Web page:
Biodiversity is the sum of the variety of life, which includes its genes, species, populations, and ecosystem. Saving endangered plants and animals from going into extinction and saving their natural environments is very crucial for the health of all humans and the overall wellbeing on future generations. The advantages of biodiversity include:

  • Relieving air pollution: The natural rainforest is quite helpful when it comes to filtering the particulates and regulating the atmospheric composition. It also purifies the air we breathe. Increased deforestation around the world leads to increased pollution of the air.
  • Poverty alleviation: The biological diversity provides humans all around the world, especially the poor, with medicine, food, building materials, protection against natural resources and bioenergy.
  • Health: Nearly 50% of all the available medicines today are extracted from natural products. Not less than 120 chemical compounds, obtained from about 90 different plant species, are used as very important drugs for treating all types of diseases in every part of the world. By losing the natural biodiversity, mankind could be losing the only chance to develop new vaccines and drugs to help put an end to different diseases ravaging the human race and save the economies of nations some billions of dollars annually.
  • Purifying fresh waters: Nitrogen pollution has become a very serious issue in different parts of the world today. It is much less expensive to protect and restore the wetlands as a way of reducing nitrogen concentration in the atmosphere than constructing wastewater treatment plants. Wetlands contain some very outstanding biodiversity and lead to the creation of vital services like fresh water purification.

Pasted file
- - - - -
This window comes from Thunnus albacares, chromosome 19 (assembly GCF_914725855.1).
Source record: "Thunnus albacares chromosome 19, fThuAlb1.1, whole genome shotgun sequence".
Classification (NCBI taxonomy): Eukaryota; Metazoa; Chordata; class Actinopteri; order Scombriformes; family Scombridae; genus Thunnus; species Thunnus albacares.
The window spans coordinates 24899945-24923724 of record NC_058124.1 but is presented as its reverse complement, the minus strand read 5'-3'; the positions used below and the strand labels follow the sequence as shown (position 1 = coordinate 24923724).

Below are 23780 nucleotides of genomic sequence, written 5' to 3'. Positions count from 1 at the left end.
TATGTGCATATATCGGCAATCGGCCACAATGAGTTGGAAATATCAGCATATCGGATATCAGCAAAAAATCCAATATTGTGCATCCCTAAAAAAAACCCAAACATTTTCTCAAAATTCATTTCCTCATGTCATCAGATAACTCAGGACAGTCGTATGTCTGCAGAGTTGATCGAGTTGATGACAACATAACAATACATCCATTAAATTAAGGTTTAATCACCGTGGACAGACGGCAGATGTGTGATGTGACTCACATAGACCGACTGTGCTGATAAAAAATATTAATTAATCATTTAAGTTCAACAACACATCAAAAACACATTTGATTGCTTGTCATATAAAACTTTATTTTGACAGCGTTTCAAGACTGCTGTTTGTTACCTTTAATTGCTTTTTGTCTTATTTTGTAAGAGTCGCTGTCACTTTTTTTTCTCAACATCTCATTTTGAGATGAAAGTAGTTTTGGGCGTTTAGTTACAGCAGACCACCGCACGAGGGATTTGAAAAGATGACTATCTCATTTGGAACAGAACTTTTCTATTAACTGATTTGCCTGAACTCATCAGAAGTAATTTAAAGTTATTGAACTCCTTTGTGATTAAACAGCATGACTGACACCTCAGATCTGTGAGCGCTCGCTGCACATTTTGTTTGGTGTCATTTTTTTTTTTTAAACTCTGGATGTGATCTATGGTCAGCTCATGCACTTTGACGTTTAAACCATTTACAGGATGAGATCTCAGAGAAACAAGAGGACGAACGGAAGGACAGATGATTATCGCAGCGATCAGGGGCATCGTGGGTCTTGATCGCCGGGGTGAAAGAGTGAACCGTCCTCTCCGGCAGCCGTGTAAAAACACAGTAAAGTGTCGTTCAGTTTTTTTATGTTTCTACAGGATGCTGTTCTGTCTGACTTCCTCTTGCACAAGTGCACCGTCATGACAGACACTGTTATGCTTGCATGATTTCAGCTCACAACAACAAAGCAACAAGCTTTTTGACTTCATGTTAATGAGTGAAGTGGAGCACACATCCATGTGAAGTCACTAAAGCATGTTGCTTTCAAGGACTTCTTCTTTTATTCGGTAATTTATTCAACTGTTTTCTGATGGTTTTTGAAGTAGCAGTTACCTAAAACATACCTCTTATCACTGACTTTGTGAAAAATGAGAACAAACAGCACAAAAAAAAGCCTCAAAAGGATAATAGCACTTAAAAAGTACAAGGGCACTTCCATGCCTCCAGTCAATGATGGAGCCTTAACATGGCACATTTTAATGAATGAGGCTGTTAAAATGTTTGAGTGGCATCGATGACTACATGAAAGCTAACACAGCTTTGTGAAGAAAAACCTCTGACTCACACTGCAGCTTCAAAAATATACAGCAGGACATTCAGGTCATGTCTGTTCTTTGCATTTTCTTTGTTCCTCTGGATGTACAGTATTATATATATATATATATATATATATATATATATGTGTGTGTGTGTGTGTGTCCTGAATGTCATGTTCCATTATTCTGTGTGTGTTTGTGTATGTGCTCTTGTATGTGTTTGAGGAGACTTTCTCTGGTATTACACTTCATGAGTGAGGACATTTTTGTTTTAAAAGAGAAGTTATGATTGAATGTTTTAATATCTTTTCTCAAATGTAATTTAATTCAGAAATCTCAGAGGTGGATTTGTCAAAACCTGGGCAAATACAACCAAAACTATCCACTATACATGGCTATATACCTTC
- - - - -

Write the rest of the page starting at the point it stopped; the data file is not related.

• Agriculture: Several of the benefits that come with biodiversity are related to agriculture. For instance, one great source for insecticide production is the marine environment. One very effective insecticidal poison gotten from the marine worm, Lumbrineris brevicirra is known as nereistoxin. Other agricultural benefits include soil fertility benefits from the activities of microorganisms, crop pollination, and pest control benefits from wildlife and insects.
  • Carbon sequestration: Carbon sequestration is all about storing carbon. It is a process that occurs in the soils and forests mostly as a result of photosynthesis. The Earth's global Carbon Cycle includes the movement of carbon in and out of soils and trees. Both coral reefs and forests contain very large reservoirs, which helps regulate the global climate quiet significantly.
  • Spiritual and aesthetic: The natural environment is quite beautiful and valuable for its great visual appeal. When we lose natural biodiversity, we lose the beautiful appeal of the world around us. This does not only affect us, but the coming generations.
+6 votes
answered Mar 3, 2015 by Tomikia (880 points)
Why is it important to save endangered species? The reason is that these animals are our friends! And if we allow all animals to die of, what shall we feed on? (Lol that does not sound very friendly I guess). Berries and Grass? No. Please let us do whatever we can to keep the animals alive. Without these animals, we won't have any more beautiful pictures on natural geographic.
+2 votes
answered Mar 7, 2015 by Kyle (620 points)
This is a very wonderful question. It is all about protecting the human environment and the entire human existence. I hope you find more valuable answers.